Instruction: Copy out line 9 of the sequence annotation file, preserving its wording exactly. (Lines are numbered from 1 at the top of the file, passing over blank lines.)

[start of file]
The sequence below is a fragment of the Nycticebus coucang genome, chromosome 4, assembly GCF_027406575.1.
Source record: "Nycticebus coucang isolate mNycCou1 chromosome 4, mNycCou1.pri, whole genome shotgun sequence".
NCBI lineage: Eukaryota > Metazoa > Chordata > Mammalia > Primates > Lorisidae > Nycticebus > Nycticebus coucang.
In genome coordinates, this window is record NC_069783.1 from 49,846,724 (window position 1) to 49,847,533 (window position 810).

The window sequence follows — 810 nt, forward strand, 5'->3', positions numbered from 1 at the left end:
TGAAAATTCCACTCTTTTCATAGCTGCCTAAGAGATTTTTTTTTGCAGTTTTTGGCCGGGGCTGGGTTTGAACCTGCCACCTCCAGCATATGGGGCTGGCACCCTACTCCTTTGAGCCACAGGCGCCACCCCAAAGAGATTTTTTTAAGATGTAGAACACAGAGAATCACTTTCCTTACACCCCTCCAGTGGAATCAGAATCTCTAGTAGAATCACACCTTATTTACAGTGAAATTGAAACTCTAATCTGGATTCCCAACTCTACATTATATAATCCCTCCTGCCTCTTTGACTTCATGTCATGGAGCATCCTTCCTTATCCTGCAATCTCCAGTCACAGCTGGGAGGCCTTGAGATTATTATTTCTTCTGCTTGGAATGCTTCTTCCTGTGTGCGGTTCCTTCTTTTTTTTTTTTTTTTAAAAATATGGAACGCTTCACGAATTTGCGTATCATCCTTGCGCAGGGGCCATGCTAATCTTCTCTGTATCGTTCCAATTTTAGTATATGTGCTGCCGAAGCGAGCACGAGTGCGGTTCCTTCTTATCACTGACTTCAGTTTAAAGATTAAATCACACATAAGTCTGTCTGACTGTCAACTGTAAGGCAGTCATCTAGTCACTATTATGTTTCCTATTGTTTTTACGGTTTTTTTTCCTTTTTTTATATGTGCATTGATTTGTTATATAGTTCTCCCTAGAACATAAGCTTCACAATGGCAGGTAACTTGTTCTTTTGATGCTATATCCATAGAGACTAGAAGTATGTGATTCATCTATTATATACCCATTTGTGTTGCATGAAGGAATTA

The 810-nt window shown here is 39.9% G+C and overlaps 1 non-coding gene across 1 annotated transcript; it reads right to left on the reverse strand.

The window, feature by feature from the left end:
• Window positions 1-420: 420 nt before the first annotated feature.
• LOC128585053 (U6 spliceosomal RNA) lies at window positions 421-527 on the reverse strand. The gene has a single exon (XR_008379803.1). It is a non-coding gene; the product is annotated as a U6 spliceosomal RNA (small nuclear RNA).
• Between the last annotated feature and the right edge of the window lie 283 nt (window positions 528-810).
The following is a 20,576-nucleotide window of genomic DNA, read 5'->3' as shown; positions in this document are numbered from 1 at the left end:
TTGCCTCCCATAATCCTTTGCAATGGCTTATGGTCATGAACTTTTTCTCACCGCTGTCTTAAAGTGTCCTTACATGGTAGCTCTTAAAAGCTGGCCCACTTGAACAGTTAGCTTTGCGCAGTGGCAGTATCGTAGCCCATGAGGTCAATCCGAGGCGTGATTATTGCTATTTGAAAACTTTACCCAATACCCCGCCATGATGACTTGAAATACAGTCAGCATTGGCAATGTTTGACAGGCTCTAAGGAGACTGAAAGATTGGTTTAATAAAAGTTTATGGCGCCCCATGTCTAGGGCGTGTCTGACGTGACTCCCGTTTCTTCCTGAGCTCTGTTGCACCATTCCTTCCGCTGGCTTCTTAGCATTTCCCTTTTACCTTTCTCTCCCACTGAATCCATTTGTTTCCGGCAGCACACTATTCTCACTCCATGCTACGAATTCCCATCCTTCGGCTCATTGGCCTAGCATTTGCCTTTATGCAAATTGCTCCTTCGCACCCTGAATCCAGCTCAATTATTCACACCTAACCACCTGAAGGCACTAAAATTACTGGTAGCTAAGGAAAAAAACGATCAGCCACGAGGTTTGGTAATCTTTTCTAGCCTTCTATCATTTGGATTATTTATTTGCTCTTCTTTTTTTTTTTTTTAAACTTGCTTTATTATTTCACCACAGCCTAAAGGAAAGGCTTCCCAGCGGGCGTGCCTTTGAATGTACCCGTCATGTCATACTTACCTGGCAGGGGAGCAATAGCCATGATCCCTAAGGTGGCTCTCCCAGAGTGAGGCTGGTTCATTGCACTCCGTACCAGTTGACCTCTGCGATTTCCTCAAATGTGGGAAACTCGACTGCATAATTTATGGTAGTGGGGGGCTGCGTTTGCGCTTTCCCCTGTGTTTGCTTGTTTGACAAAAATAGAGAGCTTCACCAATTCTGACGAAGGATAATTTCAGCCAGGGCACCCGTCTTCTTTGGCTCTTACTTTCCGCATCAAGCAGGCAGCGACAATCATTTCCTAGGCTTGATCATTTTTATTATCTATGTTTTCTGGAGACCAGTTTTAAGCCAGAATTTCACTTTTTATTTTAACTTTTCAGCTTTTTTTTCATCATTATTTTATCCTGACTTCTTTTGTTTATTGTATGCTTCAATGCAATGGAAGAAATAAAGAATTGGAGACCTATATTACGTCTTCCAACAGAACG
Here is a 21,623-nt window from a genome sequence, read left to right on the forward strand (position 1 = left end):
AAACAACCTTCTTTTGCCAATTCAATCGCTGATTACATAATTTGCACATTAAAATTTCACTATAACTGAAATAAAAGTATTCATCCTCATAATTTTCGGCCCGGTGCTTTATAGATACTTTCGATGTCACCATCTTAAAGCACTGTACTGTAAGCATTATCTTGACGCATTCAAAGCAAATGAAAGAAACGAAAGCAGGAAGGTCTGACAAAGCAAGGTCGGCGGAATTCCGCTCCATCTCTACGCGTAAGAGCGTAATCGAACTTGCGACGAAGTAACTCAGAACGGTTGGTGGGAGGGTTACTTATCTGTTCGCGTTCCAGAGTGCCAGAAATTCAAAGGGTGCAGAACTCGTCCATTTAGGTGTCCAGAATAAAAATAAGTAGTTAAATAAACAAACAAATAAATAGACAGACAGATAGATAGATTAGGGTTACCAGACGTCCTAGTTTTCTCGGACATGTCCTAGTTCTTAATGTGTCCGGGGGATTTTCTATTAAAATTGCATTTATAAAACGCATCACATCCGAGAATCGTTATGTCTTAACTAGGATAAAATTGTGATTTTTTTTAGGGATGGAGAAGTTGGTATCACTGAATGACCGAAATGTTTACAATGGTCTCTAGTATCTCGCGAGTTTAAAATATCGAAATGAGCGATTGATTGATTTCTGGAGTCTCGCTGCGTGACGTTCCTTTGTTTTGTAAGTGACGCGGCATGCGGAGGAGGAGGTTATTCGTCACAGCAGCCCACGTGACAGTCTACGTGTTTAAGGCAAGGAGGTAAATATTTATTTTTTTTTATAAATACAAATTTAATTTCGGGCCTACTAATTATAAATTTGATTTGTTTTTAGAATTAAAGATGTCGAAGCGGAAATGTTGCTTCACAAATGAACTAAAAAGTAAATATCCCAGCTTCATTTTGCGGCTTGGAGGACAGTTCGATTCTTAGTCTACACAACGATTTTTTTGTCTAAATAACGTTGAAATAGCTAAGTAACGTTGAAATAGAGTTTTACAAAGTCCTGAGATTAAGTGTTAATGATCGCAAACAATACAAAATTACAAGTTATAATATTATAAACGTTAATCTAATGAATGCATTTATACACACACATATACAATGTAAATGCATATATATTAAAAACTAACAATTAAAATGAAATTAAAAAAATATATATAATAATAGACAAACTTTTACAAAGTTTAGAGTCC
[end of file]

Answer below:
• Window positions 1-420: 420 nt before the first annotated feature.